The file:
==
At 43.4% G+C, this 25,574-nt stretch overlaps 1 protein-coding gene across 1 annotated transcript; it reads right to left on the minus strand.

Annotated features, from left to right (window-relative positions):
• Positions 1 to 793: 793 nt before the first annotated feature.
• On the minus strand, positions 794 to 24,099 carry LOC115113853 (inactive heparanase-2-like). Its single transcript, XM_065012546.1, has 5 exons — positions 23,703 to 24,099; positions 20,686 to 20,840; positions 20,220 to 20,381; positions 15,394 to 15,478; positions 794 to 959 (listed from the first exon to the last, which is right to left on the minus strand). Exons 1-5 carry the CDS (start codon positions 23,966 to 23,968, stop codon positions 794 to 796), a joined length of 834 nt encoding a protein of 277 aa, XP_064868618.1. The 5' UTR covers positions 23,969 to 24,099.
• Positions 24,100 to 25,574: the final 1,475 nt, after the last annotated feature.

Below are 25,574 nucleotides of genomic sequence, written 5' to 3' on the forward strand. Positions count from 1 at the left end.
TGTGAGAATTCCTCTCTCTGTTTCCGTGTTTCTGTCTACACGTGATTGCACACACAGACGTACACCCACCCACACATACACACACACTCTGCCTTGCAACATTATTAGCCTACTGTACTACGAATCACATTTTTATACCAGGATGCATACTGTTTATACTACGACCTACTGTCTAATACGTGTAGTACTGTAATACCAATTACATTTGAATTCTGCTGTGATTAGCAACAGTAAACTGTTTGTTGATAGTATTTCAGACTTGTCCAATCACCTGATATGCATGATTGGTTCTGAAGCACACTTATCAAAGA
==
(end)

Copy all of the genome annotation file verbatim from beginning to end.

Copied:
At 43.4% G+C, this 25,574-nt stretch overlaps 1 protein-coding gene across 1 annotated transcript; it reads right to left on the minus strand.

Annotated features, from left to right (window-relative positions):
• Positions 1 to 793: 793 nt before the first annotated feature.
• On the minus strand, positions 794 to 24,099 carry LOC115113853 (inactive heparanase-2-like). Its single transcript, XM_065012546.1, has 5 exons — positions 23,703 to 24,099; positions 20,686 to 20,840; positions 20,220 to 20,381; positions 15,394 to 15,478; positions 794 to 959 (listed from the first exon to the last, which is right to left on the minus strand). Exons 1-5 carry the CDS (start codon positions 23,966 to 23,968, stop codon positions 794 to 796), a joined length of 834 nt encoding a protein of 277 aa, XP_064868618.1. The 5' UTR covers positions 23,969 to 24,099.
• Positions 24,100 to 25,574: the final 1,475 nt, after the last annotated feature.

Below are 25,574 nucleotides of genomic sequence, written 5' to 3' on the forward strand. Positions count from 1 at the left end.
TGTGAGAATTCCTCTCTCTGTTTCCGTGTTTCTGTCTACACGTGATTGCACACACAGACGTACACCCACCCACACATACACACACACTCTGCCTTGCAACATTATTAGCCTACTGTACTACGAATCACATTTTTATACCAGGATGCATACTGTTTATACTACGACCTACTGTCTAATACGTGTAGTACTGTAATACCAATTACATTTGAATTCTGCTGTGATTAGCAACAGTAAACTGTTTGTTGATAGTATTTCAGACTTGTCCAATCACCTGATATGCATGATTGGTTCTGAAGCACACTTATCAAAGA